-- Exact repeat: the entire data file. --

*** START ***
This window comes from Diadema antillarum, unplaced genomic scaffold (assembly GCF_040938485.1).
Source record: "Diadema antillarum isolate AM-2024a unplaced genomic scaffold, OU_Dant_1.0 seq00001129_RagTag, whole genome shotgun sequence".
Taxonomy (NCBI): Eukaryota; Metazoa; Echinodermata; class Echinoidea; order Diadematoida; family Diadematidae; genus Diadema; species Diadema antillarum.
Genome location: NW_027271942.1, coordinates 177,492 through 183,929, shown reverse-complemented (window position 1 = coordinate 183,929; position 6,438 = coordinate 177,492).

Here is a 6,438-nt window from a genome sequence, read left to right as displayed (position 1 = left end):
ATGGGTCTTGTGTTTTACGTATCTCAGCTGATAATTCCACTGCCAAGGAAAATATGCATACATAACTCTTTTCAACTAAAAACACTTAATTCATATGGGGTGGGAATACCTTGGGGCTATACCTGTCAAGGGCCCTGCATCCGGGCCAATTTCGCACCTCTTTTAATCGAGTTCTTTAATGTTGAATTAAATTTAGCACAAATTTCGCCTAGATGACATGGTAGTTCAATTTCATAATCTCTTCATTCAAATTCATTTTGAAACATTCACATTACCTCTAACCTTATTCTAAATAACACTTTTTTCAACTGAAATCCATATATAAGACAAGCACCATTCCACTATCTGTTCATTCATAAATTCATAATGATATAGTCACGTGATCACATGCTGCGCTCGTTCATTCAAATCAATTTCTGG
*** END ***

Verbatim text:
This window comes from Diadema antillarum, unplaced genomic scaffold (assembly GCF_040938485.1).
Source record: "Diadema antillarum isolate AM-2024a unplaced genomic scaffold, OU_Dant_1.0 seq00001129_RagTag, whole genome shotgun sequence".
Taxonomy (NCBI): Eukaryota; Metazoa; Echinodermata; class Echinoidea; order Diadematoida; family Diadematidae; genus Diadema; species Diadema antillarum.
Genome location: NW_027271942.1, coordinates 177,492 through 183,929, shown reverse-complemented (window position 1 = coordinate 183,929; position 6,438 = coordinate 177,492).

Here is a 6,438-nt window from a genome sequence, read left to right as displayed (position 1 = left end):
ATGGGTCTTGTGTTTTACGTATCTCAGCTGATAATTCCACTGCCAAGGAAAATATGCATACATAACTCTTTTCAACTAAAAACACTTAATTCATATGGGGTGGGAATACCTTGGGGCTATACCTGTCAAGGGCCCTGCATCCGGGCCAATTTCGCACCTCTTTTAATCGAGTTCTTTAATGTTGAATTAAATTTAGCACAAATTTCGCCTAGATGACATGGTAGTTCAATTTCATAATCTCTTCATTCAAATTCATTTTGAAACATTCACATTACCTCTAACCTTATTCTAAATAACACTTTTTTCAACTGAAATCCATATATAAGACAAGCACCATTCCACTATCTGTTCATTCATAAATTCATAATGATATAGTCACGTGATCACATGCTGCGCTCGTTCATTCAAATCAATTTCTGG